The Essentials: Yoko Ono, Shooting in the Museum, and More
Everything you need to know to start your week.
The Interview: On the occasion of her retrospective at the Guggenheim Museum in Bilbao, conceptual art pioneer Yoko Ono chats with the Guardian’s Jonathan Jones, reminiscing about her work in the 1960s that “most people didn’t want to know and I wasn’t about to explain about it. My art was different from what was considered as art. My idea was that maybe one day 50 years later or 100 years later people might discover it.”
The Opinion Piece: The Museum of Modern Art just opened its retrospective devoted to the late conceptual photographer Robert Heinecken. It’s long-overdue exhibition and cruelly ironic, Los Angeles Times art critic Christopher Knight points out. Heinecken not only criticized MoMA’s then-conservative photography during his lifetime but is also conspicuously absent from an exhibition currently on view at the Hammer Museum of UCLA—whose photography program he founded.
The Controversy: Though it opened nearly a year after its original scheduled opening, artist Todd Pavlisko‘s project “Crown” remained a hot topic as it went on public view Saturday at the Cincinnati Art Museum. That’s primarily because the artwork—a minimalist cube that that a Navy SEAL shot with a sniper rifle 19 times, creating 19 indentations or “crowns” in its pristine surface—involved firing a gun inside the beloved institution. “To shoot a gun in the halls in the museum, it’s in bad taste,” said museum shareholder Stewart Maxwell.
The Review: Exploring the Neue Galerie‘s “Degenerate Art: The Attack on Modern Art in Nazi Germany, 1937” in the New York Times, Holland Cotter finds innumerable engrossing, devastating, and contradictory narratives woven into the exhibition and its rich catalogue. He writes: “The show itself is one of the few in an American museum in the past two decades to address, on a large scale, the Nazis’ selective demonizing of art, how that helped foment an atmosphere of permissible hatred and forged a link between aesthetics and human disaster.”
The Double Feature: Artists’ collaborations are tricky. Just ask Sarah Lannan whose work with her better-known half, Simon Evans, tends to be credited to him in spite of her immense contributions to the incredibly detailed and labor-intensive works the couple churns out. “We reached a point in our working relationship where it didn’t feel accurate anymore, the way it was being portrayed,” Lannan told the Wall Street Journal. Other times, collaborations come off with ease, as evidenced by the many works Dieter Roth co-created during his lifetime; currently, his collaborations with Arnulf Rainer are on view at Hauser & Wirth in London.
The List: For no apparent reason, Jonathan Jones picked what he considers to be the “10 weirdest artworks ever.” His selections are enjoyably eclectic, from obligatory Surrealist entries like Salvador Dalí‘s Lobster Telephone (1936) and Giorgio de Chirico‘s The Song of Love (1914), to an enormous 4th-century bust of Emperor Constantine.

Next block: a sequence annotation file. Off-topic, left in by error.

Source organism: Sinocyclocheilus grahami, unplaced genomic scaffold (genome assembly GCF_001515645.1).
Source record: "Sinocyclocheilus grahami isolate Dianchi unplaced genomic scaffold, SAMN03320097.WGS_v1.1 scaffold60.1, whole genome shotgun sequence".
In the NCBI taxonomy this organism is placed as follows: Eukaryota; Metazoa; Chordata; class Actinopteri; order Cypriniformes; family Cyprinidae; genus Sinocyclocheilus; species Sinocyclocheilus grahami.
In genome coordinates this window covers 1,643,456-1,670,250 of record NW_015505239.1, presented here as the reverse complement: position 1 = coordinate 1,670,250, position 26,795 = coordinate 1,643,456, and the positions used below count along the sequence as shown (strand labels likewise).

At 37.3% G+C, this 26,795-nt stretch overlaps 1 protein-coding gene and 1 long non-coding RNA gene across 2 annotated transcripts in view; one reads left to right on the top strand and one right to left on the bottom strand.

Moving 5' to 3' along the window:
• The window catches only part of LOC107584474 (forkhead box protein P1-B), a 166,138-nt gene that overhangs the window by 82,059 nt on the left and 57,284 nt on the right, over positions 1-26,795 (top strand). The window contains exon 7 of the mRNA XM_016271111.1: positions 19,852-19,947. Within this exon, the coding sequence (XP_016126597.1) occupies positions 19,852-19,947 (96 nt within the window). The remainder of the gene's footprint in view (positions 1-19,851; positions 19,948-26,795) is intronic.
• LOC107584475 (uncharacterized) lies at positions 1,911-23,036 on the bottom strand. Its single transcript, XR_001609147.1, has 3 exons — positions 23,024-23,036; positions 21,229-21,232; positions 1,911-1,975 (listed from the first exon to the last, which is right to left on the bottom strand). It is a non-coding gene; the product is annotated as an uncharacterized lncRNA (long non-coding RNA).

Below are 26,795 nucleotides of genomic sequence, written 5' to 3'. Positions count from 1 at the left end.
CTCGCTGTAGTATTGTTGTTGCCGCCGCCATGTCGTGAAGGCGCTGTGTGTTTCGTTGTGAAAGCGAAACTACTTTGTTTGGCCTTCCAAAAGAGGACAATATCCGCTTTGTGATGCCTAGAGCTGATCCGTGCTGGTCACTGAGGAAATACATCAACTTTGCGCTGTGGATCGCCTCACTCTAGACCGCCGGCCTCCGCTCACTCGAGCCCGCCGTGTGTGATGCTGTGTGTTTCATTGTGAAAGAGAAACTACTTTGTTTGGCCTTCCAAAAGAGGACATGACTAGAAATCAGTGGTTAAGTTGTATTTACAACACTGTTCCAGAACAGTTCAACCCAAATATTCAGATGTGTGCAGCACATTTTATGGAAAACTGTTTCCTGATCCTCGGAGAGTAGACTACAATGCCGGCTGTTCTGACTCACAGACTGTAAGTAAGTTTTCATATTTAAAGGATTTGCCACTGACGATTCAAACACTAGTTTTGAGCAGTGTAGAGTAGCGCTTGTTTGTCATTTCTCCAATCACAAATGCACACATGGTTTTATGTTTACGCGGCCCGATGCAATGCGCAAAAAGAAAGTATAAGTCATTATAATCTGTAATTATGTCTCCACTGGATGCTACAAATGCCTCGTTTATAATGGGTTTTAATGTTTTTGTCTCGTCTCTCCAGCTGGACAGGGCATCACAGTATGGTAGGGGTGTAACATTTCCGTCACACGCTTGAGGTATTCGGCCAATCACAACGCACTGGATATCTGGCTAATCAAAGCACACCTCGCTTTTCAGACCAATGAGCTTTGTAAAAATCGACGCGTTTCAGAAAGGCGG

The Eye Candy: The group show “Speculations on Anonymous Materials” at Kunsthalle Fridericianum—in which artists including Michele Abeles, Ryan Trecartin, Jon Rafman, Oliver Laric, and others engage with the plethora of images distributed, reinterpreted, traded, and re-contextualized in our contemporary visual culture—is the subject of an exceptionally thorough Contemporary Art Daily slideshow.
The Museum Feature: The Metropolitan Museum launched a new online initiative, MetCollects, wherein newly acquired artworks are extensively examined through photos, articles, documents, videos, and audio commentary. The first batch includes William Kentridge‘s installation The Refusal of Time (2012).
The Gadget: Love Instagram, but miss the in-real-life retro cool of good, old-fashioned slide projectors? Fear not, because now there’s Projecteo, a pocket-sized mini-projector for your Instagram photos.
The WTF: During her set at South By Southwest, Lady Gaga had “vomit painter” extraordinaire Millie Brown join her on stage, gargle green paint, and then throw it up on her while she continued singing.
The Extra-Curricular: Despite calls for restoration from the likes of Norman Foster and Vladimir Putin, Moscow’s iconic Shabolovka radio tower is slated for demolition, and by every indication New York Times architecture critic Michael Kimmelman is in support of the ongoing campaign to rescue it from the wrecking ball. “A model of transparency and structural ingenuity, the tower consists of a series of stacked hyperboloids of diminishing size,” he writes. “Its geometric complexity belies the simplicity of its profile.”
Follow artnet News on Facebook:
Want to stay ahead of the art world? Subscribe to our newsletter to get the breaking news, eye-opening interviews, and incisive critical takes that drive the conversation forward.